I am an active swimmer, both pool and open water, and I greatly enjoyed Bonnie Tsui's "Why We Swim.". She mixes stories and interviews with open water swimmers such as Lynne Cox with Olympians such as Dara Torres and Katie Ledecky. She briefly describes the history of swimming including interviews with anthropologists, the neurologist and author Oliver Sacks, and a Samurai swimming master. Throughout, she describes her personal feelings of swimming open water, including the the ice mile, the Alcatraz swim, and Masters competitions. She includes sections on the spirituality of swimming that reminded me somewhat of Danny Dreyer’s descriptions in Chi Running. The book will be of greatest interest to swimmers and will be spur them to ask “Why do I swim?” I swim to feel good and to experience the joy after competing in New England open water and master swims. It feels great to swim across Portland Harbor in the Peaks to Portland swim, to swim through the gut in the 2.5-mile Nubble Light Challenge in Maine or to finish the Salem MA 5 km swim in 52 degree water.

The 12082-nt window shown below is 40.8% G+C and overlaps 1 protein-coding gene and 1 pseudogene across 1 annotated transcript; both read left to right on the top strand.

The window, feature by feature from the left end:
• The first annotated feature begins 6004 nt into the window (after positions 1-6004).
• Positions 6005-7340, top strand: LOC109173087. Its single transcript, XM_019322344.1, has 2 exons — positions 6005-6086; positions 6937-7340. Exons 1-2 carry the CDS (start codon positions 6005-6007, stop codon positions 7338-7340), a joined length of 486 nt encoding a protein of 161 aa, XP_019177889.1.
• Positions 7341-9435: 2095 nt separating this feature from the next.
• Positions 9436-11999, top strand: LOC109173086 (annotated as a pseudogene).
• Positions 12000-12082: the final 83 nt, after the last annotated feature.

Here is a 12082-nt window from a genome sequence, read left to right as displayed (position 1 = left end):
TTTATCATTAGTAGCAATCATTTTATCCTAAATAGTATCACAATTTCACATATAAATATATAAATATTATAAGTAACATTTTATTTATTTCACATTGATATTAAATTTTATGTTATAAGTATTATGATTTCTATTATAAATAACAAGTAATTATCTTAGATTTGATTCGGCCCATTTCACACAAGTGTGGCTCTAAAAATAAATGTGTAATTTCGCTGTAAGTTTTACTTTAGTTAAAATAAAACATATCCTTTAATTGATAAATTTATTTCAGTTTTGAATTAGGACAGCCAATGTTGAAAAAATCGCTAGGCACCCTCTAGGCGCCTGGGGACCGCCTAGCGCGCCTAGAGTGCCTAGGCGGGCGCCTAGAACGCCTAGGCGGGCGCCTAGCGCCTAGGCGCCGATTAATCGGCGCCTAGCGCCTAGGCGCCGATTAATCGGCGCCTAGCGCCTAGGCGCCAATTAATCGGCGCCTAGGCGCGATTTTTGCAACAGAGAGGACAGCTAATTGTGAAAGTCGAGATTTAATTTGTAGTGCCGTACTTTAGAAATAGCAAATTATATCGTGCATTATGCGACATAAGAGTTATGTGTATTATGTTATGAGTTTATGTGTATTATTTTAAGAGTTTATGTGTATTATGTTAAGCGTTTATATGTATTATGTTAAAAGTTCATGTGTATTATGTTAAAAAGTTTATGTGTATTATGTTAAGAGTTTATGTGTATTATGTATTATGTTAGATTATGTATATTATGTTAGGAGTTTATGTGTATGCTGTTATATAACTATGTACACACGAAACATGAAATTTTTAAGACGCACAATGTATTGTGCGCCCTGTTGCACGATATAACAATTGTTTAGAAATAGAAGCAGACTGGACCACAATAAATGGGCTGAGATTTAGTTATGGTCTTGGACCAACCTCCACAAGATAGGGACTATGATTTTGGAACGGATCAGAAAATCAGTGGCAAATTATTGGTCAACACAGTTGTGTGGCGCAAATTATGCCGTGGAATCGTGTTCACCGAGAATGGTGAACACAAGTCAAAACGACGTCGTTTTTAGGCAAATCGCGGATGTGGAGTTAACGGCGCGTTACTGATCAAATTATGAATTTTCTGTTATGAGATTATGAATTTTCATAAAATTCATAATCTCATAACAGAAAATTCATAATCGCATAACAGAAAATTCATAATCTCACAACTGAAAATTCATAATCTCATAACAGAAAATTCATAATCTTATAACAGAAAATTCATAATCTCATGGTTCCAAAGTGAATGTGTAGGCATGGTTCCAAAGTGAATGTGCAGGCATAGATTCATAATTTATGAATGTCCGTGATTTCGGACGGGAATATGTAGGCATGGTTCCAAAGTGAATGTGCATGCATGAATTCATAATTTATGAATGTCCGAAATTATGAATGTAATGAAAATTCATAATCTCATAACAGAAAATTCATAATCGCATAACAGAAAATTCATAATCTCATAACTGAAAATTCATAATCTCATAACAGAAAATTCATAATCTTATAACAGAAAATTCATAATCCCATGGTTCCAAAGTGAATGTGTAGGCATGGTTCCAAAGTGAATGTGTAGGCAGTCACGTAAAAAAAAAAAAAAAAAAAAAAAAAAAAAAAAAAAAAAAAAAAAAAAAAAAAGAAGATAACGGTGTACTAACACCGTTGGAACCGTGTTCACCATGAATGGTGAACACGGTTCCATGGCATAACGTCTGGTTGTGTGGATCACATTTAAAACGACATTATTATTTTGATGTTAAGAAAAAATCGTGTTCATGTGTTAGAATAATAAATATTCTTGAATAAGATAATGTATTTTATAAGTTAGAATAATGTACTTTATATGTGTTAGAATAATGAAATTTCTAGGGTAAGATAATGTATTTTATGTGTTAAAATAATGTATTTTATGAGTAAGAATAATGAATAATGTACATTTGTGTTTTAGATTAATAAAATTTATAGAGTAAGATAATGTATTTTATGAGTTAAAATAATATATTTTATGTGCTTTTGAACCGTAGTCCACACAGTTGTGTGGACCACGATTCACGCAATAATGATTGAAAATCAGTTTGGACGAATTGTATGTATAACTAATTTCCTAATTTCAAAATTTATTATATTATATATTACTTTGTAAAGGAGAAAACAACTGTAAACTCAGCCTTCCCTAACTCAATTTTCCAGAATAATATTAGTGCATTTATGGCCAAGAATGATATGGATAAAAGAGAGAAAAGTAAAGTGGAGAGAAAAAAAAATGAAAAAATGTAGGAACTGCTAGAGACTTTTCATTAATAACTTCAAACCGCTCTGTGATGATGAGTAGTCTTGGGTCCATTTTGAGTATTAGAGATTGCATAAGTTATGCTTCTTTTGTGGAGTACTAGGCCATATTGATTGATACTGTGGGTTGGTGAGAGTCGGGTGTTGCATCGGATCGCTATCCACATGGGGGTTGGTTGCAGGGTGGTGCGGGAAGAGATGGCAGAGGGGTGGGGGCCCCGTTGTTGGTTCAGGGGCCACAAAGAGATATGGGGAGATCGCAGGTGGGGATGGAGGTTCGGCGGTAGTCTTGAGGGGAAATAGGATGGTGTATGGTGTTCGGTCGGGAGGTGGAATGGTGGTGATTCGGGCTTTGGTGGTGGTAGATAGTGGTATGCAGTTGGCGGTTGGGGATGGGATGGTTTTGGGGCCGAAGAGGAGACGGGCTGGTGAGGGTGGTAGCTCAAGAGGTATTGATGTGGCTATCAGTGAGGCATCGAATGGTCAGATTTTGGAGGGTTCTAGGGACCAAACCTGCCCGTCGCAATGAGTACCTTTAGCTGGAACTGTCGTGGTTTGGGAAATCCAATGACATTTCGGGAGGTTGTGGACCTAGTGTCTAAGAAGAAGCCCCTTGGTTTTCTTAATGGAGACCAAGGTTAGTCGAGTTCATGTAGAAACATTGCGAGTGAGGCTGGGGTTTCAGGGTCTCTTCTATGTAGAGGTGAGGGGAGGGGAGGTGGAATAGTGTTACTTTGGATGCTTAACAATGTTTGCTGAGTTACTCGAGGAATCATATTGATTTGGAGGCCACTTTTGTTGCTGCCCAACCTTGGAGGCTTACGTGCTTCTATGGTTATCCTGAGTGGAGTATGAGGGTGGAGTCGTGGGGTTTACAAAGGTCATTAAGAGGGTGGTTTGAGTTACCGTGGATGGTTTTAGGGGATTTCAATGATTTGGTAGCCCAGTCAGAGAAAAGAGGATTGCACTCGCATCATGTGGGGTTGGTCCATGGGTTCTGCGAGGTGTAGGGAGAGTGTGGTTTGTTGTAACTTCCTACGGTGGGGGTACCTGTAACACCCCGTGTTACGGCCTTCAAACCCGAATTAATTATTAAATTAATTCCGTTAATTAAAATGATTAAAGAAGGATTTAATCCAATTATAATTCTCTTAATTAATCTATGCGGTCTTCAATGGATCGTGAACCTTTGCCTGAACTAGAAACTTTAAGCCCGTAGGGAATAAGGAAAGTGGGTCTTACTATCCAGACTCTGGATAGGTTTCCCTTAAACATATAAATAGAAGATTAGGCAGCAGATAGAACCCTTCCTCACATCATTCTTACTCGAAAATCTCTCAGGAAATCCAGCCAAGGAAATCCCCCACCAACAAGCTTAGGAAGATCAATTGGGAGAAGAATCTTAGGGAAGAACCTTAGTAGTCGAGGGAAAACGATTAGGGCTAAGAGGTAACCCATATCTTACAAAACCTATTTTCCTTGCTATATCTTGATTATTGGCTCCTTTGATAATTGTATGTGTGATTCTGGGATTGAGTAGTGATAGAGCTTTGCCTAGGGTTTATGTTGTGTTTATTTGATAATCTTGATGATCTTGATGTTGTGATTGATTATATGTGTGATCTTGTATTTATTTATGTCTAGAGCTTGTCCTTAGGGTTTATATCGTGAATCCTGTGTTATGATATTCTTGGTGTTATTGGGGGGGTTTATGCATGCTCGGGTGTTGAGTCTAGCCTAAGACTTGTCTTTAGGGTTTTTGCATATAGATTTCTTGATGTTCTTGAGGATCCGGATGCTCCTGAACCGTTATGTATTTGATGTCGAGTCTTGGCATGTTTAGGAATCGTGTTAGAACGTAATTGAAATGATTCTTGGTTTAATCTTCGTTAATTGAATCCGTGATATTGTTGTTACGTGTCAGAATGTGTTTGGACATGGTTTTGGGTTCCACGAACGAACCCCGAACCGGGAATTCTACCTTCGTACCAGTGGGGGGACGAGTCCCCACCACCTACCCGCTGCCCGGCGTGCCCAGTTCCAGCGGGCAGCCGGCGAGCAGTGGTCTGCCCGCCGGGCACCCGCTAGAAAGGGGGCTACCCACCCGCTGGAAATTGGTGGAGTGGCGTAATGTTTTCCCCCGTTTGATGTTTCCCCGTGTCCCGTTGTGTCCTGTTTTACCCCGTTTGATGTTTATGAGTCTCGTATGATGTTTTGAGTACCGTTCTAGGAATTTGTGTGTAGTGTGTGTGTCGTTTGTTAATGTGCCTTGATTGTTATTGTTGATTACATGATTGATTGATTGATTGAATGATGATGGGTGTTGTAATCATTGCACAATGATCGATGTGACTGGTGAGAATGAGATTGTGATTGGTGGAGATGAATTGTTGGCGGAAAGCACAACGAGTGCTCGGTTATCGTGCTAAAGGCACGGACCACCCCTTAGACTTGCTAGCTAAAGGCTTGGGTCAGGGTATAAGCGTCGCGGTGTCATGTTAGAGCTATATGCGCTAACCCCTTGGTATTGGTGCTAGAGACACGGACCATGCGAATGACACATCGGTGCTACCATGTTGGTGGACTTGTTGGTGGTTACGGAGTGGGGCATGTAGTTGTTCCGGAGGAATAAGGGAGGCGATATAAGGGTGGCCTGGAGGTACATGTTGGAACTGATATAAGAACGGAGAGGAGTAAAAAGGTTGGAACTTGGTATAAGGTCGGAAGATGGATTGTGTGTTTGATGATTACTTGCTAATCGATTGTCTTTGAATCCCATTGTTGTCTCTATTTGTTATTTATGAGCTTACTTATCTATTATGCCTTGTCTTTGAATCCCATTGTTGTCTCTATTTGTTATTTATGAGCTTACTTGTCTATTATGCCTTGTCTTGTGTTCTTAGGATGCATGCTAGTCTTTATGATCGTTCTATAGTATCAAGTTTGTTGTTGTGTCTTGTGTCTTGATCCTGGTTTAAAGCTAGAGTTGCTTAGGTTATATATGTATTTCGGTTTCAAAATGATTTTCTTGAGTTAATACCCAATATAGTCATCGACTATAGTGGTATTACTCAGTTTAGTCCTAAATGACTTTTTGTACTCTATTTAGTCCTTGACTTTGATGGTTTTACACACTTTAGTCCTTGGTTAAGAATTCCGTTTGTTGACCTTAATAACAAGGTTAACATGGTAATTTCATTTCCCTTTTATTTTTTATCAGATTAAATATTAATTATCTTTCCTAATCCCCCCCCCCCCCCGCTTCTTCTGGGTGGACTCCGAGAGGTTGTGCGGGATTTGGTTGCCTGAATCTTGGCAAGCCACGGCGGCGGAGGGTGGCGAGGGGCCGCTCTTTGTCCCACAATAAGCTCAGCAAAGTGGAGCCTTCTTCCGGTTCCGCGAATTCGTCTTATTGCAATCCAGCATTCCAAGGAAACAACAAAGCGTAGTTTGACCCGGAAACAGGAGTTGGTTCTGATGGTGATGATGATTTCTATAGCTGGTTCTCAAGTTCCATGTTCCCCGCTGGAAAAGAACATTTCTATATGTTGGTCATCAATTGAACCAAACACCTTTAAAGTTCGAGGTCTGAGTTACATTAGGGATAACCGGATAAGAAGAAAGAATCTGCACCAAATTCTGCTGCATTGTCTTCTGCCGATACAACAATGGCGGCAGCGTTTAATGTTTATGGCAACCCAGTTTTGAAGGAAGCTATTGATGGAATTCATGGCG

11 people found this helpful

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  • Jason
  • 22-05-20

Sublime Swimming

This is a great Book For anyone who likes to swim or is interested in swimming or know somebody who loves to swim.
The authors language and choice of words is beautiful and the narrator‘s presentation does it justice. The content describes the physical and mental benefits of swimming. But, it does more than that. It is a history of humans relationship to water and swimming to the millennium to modern history and a description of stories of Individuals and their relationship to water. She describes the glories and challenges of open water swimming as well as indoor swimming, both for pleasure and competition.